Why Hunter Biden’s gun conviction could benefit the Democrats

Hunter Biden is supported by his stepmother Jill Biden, the First Lady, and his wife Melissa Cohen Biden as he leaves court after the verdict on Tuesday
Hunter Biden is supported by his stepmother Jill Biden, the First Lady, and his wife Melissa Cohen Biden as he leaves court after the verdict on Tuesday - Anna Moneymaker/Getty Images
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Hunter Biden’s conviction on federal gun charges is not surprising. The evidence against the president’s son was overwhelming.

It included his own memoir, embarrassing texts with his relatives, and a string of unflattering photos all illustrating the depths of his drug addiction.

But even some Republican critics of Joe Biden have argued the trial was an unnecessary exercise in public humiliation for the US president’s family.

There can be no doubt that this is a severe blow to the Bidens, still reeling from Hunter’s addiction, and the death of his older brother, Beau.

Yet for all it has wounded the president on a personal level, Democrats do see political upsides to the situation.

For one, it is a sharp rejoinder to Donald Trump’s claims that his own criminal conviction stemmed from a “rigged” justice system.

Hunter Biden is the first child of a sitting US president to be prosecuted by the government, and it is exceedingly rare for the charges against him to be prosecuted as a stand-alone crime.

Moreover, Mr Biden has ruled out pardoning his son. “[I] will continue to respect the judicial process,” he said, drawing an implicit contrast with his Republican rival.

Hunter Biden
Hunter Biden will not receive a presidential pardon for his crimes, Joe Biden has said - Matt Slocum/AP Photo

Before the verdict, Trump’s allies had laid out everything Biden Jr had going in his favour.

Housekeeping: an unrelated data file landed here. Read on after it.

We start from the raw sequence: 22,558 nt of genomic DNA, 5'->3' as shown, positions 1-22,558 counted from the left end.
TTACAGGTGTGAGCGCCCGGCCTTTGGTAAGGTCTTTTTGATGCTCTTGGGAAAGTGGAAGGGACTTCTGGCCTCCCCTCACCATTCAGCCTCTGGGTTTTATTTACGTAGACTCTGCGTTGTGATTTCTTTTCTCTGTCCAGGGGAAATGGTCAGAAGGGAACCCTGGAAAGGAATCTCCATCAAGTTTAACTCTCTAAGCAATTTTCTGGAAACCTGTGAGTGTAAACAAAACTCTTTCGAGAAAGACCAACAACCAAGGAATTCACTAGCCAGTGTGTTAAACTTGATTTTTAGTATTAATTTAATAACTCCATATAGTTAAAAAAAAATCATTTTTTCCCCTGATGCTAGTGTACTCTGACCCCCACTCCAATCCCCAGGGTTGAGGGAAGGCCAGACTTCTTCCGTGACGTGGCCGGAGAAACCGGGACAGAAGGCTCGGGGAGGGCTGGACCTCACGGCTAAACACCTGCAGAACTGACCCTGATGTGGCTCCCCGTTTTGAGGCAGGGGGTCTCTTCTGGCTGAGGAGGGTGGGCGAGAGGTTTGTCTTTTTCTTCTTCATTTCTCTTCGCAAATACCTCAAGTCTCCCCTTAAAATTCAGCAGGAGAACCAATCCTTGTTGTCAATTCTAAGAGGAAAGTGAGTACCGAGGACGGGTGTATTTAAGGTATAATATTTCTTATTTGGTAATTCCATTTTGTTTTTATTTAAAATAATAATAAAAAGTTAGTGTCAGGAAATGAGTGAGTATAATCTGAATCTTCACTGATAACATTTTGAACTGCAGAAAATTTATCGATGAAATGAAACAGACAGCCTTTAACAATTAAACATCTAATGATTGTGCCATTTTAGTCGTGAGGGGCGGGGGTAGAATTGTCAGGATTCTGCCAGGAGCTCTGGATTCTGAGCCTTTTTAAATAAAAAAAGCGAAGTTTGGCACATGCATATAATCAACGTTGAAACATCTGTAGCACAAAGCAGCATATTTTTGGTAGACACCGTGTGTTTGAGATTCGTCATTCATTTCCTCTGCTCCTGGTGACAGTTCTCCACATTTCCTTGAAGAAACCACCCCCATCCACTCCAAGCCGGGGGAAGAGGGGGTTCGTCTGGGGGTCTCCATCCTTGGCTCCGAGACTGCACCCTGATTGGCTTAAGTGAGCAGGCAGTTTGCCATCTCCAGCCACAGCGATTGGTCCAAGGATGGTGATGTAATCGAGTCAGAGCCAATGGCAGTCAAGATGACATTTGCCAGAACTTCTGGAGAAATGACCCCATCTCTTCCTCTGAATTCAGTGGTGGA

He was being tried in a city where virtually every resident is acquainted with the Bidens in one way or another.

“Wilmington is a small place,” one prospective juror said when asked if she knew the defendant.

Critics also argued that a panel of jurors which had disclosed personal experience with addiction was likely to have a sympathetic ear.

And yet the 12 men and women from Biden Jr’s hometown unanimously agreed to convict him on all three counts.

Trump acolytes teased a preview of the Republican response, arguing the true extent of the Biden family’s “crimes” has gone uninterrogated.

“This is a fake trial trying to make the justice system appear ‘balanced’,” said GOP activist Charlie Kirk. “Don’t fall for it.”

Donald Trump Jr framed the prosecution a “red herring” designed to distract from more serious tax charges, and allegations of shadowy foreign business dealings.

Biden Jr does still face a second trial on tax charges in California later this year.

Release of tell-all memoir questioned

But the Trump campaign cannot escape the fact that the former president’s own legal problems are far more serious. And unlike Hunter Biden, he is on the ballot in November.

Questions abound over Joe Biden’s wisdom in sanctioning his son’s release of a tell-all memoir which detailed encounters in seedy hotels, prowling homeless camps for drugs, and a string of criminal acts which bolstered his prosecution.

The answer may be that there was no hiding from the past, and the president’s team may have felt it was better for his scandal-plagued son to put his own varnish on the tale.

For all the personal embarrassment, Democratic strategists believe there is a silver lining to the disclosures from the case.

Kate Bedingfield, Mr Biden’s former communications director, argued the verdict may have given voters in a country ravaged by drug addiction a personal “link” to the president that could prove powerful.

It is a message the president, and his son leaned into in their reactions. The president noted “so many families understand the feeling of pride seeing someone you love come out the other side”.

Biden Jr, in his own statement, said: “Recovery is possible by the grace of God, and I am blessed to experience that gift one day at a time.”

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